Guide to regional English accents


The term ‘English accent’ means different things to different people. To Americans, an ‘English accent’ is interchangeable with ‘British accent’ and it usually means a posh Southern English accent, or a kind of Cockney accent found only on EastEnders or Oliver Twist. But there are so many different English accents for aspiring voiceover actors to practice and perfect. In Britain, travelling twenty minutes in the car can bring you to people with a drastically different accent. Mastering as many different accents as possible will ensure you get more work, and it’s also a really satisfying skill to practice. In this British voice over guide, we’ll look specifically at several different English regional accents, discussing what makes them unique and giving you a few pointers.

Short Cuts to an ‘English’ Accent

If you’re from anywhere outside of England, it can be tricky to pin down a general-purpose English voice-over accent. But as this is one of the most widely sought-after accents, it’s worth developing. It doesn’t help that there are countless distinct English accents, including Geordie, Yorkshire, Scouse, Cockney, Manchester, Kentish… the list goes on. There are countless differences between these different accents, but there are some general rules that tend to occur across most English accents. If you’re trying to get the basics of a standard English accent, remember the following three rules:




1) Pronounce the ‘R’ at the end of words as an ‘ah’. So, car is ‘kaa’ and ‘RP’ is ‘ah-pee’. An obvious exception to this is the West Country accent, where the ‘R’ is emphasised as ‘Arrr’ (a little like a pirate).
2) Allow your vowels to be longer than with most other accents in the British Isles, such as with Welsh, Scottish, Irish, and Northern Irish accents. So, ‘wow’ is said with your mouth wide open so that it sounds full and round.


3) Similarly, make sure to emphasise the ‘W’ at the end of words. So, ‘wow’ sounds like ‘Wuh-aah-wuh’. There are so many intricacies to think about, but these three starting points may get you on the right track. If you’re a voice-over actor and an accent isn’t coming naturally to you, sometimes all you need to do is find a way into the accent. Perhaps thinking about the ‘R’ sounds at the end of words as ‘ah’ will help you, or perhaps remembering to round and emphasise the ‘W’ sound at the end of words will help you. Once you’ve found your way into an accent, all you have to do is practice it as much as possible. Read out scripts and sections from books to test your accent out on as many different words as possible. And record yourself often so that you can listen back with a critical ear.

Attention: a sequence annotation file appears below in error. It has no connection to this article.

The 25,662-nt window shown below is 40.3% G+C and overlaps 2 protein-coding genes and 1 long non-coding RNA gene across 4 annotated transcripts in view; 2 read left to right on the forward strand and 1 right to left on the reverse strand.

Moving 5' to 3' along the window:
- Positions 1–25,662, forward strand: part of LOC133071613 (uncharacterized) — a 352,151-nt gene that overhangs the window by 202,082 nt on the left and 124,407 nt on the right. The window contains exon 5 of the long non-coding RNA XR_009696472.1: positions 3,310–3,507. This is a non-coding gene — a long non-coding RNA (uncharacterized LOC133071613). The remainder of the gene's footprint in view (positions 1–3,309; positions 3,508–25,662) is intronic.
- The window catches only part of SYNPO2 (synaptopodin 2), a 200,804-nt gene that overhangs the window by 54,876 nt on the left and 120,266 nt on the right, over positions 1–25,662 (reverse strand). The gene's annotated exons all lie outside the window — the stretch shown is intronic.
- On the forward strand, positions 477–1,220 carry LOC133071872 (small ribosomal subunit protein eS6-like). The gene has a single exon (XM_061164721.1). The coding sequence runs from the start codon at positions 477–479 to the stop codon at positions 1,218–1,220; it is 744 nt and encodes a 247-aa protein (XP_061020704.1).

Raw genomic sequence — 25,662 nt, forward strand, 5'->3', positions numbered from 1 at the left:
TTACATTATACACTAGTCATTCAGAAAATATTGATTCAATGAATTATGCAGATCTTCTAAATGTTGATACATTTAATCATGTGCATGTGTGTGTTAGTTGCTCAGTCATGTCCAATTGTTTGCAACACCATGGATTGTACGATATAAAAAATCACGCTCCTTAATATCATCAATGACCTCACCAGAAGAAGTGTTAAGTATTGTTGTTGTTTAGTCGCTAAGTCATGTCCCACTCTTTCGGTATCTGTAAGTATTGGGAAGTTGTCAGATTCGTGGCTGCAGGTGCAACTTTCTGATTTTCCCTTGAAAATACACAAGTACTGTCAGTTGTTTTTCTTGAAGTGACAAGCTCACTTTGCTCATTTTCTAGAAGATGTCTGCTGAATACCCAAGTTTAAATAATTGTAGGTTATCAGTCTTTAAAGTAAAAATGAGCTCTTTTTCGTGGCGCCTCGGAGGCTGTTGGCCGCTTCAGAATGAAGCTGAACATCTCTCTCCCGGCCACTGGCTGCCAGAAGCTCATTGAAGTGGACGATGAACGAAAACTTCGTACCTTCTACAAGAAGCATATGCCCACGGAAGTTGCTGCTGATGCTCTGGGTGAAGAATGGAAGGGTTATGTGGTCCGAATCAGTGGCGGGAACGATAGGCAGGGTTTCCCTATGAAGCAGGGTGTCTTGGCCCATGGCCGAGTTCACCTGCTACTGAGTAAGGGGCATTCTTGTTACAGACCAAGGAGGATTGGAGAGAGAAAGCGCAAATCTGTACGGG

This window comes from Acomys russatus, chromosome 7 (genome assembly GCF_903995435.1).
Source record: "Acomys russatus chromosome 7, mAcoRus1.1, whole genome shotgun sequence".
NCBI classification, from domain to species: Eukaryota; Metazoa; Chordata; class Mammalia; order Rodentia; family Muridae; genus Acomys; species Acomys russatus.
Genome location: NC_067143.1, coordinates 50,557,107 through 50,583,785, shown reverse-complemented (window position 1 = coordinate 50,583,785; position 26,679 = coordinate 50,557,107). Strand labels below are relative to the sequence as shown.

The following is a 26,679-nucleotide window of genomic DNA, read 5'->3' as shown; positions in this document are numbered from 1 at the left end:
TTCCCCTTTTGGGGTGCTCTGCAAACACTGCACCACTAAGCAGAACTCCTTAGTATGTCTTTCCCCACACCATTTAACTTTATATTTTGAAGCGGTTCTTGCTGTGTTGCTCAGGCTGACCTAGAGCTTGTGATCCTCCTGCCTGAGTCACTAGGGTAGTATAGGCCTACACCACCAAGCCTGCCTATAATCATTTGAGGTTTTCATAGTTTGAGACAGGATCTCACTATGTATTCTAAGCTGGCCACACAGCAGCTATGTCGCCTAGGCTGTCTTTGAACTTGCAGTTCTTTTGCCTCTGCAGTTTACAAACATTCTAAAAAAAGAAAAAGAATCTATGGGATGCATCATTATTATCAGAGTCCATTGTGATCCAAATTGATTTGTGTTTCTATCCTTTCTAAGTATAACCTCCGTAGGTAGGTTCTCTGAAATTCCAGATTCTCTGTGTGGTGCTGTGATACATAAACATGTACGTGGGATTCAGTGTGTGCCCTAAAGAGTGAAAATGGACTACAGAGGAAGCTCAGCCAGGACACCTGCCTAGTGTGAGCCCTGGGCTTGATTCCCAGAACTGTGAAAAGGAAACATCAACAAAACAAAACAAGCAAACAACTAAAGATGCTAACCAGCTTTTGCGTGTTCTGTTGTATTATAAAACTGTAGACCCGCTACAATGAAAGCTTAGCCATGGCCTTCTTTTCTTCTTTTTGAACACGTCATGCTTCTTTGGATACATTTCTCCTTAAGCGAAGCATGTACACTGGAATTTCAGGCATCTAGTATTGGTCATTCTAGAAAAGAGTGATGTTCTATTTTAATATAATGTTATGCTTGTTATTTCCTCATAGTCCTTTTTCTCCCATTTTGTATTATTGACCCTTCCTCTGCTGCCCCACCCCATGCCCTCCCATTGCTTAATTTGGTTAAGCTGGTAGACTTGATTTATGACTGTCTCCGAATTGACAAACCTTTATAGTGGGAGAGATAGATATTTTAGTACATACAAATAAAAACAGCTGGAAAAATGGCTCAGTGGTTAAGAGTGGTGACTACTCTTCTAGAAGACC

Regional English Accents


There are so many different English accents to consider that we won’t have nearly enough time to go through them. Instead, let’s consider a couple of tips for a few of the more common regions to help you find your way into the accent. As always, there are so many different kinds of speakers and other factors that determine how people sound, so these guidelines are by no means perfect.

Geordie (From Newcastle upon Tyne)

- Say ‘gan’ instead of ‘go’ and ‘gannin’ instead of ‘going’.
- For ‘alright’, say ‘ah-reet’.

Mancunian (From Manchester)

- Shorten some of your vowels. ‘Lovely’ becomes ‘luv-leh’.
- Replace ‘th’ with an ‘F’ or a ‘V’ sound. So ‘with’ becomes ‘wiv’, which rhymes with give.

Scouse (From Liverpool)

- Pronounce the ‘T’ sound in many words as a fricative, which has an ‘S’ sound in it. It is very hard to transcribe exactly what this sounds like, but try imagining ‘se’ on the end of the word. So ‘right’ becomes ‘rightse’.

- Pronounce a ‘K’ sound right in the middle of your throat, and allow it to crackle slightly. As it is particularly difficult to describe the Scouse accent, you may like to check out this English Like a Native video.English Like a Native video.

West Country (Cornwall, Devon, Dorset, Somerset, Gloucestershire, and Wiltshire)

- Pronounce the rhotic ‘R’ in the middle and end of words. This is a hard ‘R’ sound that does not appear in most other accents in England — especially at the end of words. So, ‘are’ is ‘arr’ and ‘lover’ is ‘love-err’.

The RP Accent

With all of this chat about regional accents, we’ve neglected RP, which is sometimes called BBC English or The Queen’s English. RP stands for “Received Pronunciation” and it sounds reasonably posh to most British ears. Although RP is loosely defined as the regionally neutral accent of England, it is most often found in the south. For a comprehensive exploration of the RP accent, you may like to watch this video.

That’s all we have time for in this guide to English accents. As times goes on, there will be more guides to various British accents. If you’re interested in Guy’s voiceover skills, make sure to get in touch and request a sample of his work.

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